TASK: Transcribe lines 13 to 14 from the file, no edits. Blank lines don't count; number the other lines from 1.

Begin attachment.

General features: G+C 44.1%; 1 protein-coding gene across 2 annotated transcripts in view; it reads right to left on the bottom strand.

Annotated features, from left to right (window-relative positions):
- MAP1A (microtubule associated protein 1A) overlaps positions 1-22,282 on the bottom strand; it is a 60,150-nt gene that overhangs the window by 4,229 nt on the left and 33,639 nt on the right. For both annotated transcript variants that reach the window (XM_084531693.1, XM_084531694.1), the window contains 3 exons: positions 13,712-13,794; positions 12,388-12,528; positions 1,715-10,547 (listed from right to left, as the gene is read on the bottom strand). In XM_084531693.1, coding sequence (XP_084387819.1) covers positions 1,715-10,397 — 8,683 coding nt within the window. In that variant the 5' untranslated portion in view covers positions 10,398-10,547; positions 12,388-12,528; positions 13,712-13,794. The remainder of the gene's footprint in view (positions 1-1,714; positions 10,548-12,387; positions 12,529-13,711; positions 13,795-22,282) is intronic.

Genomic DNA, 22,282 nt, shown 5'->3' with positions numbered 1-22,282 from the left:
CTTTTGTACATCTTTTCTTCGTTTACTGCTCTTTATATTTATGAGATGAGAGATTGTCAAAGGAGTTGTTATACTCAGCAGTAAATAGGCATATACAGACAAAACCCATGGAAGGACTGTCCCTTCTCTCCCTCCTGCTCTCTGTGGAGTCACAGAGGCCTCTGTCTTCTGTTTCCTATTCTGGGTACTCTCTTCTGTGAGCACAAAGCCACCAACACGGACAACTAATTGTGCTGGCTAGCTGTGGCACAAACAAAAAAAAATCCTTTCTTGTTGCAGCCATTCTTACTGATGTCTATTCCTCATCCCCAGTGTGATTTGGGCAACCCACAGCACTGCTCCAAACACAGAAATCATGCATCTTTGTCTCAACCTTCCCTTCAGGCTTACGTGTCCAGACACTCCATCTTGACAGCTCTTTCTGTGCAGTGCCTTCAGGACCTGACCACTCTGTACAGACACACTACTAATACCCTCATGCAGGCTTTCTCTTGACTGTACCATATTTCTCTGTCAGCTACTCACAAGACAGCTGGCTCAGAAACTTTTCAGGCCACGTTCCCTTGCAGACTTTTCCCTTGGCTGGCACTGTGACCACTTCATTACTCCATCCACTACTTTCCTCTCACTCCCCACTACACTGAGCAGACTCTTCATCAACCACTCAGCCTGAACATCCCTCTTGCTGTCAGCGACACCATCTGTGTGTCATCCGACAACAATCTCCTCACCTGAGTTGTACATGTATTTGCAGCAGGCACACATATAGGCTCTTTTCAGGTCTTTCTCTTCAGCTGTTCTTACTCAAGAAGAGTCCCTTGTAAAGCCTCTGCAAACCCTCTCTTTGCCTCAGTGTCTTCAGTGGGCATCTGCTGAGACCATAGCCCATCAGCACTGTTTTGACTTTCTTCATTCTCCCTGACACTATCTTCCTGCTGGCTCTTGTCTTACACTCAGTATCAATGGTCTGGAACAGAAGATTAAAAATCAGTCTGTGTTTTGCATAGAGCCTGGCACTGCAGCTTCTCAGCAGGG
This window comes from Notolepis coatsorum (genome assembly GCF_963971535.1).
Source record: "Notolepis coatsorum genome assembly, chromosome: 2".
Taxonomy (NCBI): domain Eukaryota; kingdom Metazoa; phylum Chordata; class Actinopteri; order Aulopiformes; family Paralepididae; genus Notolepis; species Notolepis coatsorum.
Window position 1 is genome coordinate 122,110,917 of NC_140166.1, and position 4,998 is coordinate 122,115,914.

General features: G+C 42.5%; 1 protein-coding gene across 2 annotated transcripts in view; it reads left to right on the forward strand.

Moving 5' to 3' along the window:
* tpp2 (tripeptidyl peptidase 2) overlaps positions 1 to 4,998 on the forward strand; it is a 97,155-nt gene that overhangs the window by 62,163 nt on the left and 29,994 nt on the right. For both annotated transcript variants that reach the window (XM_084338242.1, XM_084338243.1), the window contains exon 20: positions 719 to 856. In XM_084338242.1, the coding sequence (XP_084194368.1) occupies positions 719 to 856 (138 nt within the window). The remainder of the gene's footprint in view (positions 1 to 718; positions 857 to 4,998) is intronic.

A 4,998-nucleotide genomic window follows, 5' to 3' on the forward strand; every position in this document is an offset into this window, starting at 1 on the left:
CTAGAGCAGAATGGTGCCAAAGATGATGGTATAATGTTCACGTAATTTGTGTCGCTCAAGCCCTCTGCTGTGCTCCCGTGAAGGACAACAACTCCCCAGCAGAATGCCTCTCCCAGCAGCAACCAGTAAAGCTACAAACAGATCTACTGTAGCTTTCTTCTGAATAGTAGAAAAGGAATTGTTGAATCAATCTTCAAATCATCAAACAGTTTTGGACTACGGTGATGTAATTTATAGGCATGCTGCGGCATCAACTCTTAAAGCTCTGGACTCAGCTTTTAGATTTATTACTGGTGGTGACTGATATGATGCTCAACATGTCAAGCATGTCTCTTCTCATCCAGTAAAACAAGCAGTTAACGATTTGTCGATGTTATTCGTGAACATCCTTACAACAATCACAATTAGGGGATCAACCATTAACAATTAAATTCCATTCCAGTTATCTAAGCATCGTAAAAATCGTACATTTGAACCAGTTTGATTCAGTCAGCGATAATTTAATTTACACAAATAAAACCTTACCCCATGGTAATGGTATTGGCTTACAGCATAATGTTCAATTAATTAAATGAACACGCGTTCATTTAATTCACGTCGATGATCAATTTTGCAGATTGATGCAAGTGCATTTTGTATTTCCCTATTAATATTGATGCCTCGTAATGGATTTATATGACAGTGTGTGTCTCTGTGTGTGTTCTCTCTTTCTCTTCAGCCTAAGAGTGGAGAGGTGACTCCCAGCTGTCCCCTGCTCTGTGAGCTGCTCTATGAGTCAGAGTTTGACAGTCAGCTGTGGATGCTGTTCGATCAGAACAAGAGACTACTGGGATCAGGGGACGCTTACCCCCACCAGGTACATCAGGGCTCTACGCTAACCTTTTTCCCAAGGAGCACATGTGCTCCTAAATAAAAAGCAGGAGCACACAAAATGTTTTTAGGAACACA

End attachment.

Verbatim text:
A 4,998-nucleotide genomic window follows, 5' to 3' on the forward strand; every position in this document is an offset into this window, starting at 1 on the left:
CTAGAGCAGAATGGTGCCAAAGATGATGGTATAATGTTCACGTAATTTGTGTCGCTCAAGCCCTCTGCTGTGCTCCCGTGAAGGACAACAACTCCCCAGCAGAATGCCTCTCCCAGCAGCAACCAGTAAAGCTACAAACAGATCTACTGTAGCTTTCTTCTGAATAGTAGAAAAGGAATTGTTGAATCAATCTTCAAATCATCAAACAGTTTTGGACTACGGTGATGTAATTTATAGGCATGCTGCGGCATCAACTCTTAAAGCTCTGGACTCAGCTTTTAGATTTATTACTGGTGGTGACTGATATGATGCTCAACATGTCAAGCATGTCTCTTCTCATCCAGTAAAACAAGCAGTTAACGATTTGTCGATGTTATTCGTGAACATCCTTACAACAATCACAATTAGGGGATCAACCATTAACAATTAAATTCCATTCCAGTTATCTAAGCATCGTAAAAATCGTACATTTGAACCAGTTTGATTCAGTCAGCGATAATTTAATTTACACAAATAAAACCTTACCCCATGGTAATGGTATTGGCTTACAGCATAATGTTCAATTAATTAAATGAACACGCGTTCATTTAATTCACGTCGATGATCAATTTTGCAGATTGATGCAAGTGCATTTTGTATTTCCCTATTAATATTGATGCCTCGTAATGGATTTATATGACAGTGTGTGTCTCTGTGTGTGTTCTCTCTTTCTCTTCAGCCTAAGAGTGGAGAGGTGACTCCCAGCTGTCCCCTGCTCTGTGAGCTGCTCTATGAGTCAGAGTTTGACAGTCAGCTGTGGATGCTGTTCGATCAGAACAAGAGACTACTGGGATCAGGGGACGCTTACCCCCACCAGGTACATCAGGGCTCTACGCTAACCTTTTTCCCAAGGAGCACATGTGCTCCTAAATAAAAAGCAGGAGCACACAAAATGTTTTTAGGAACACA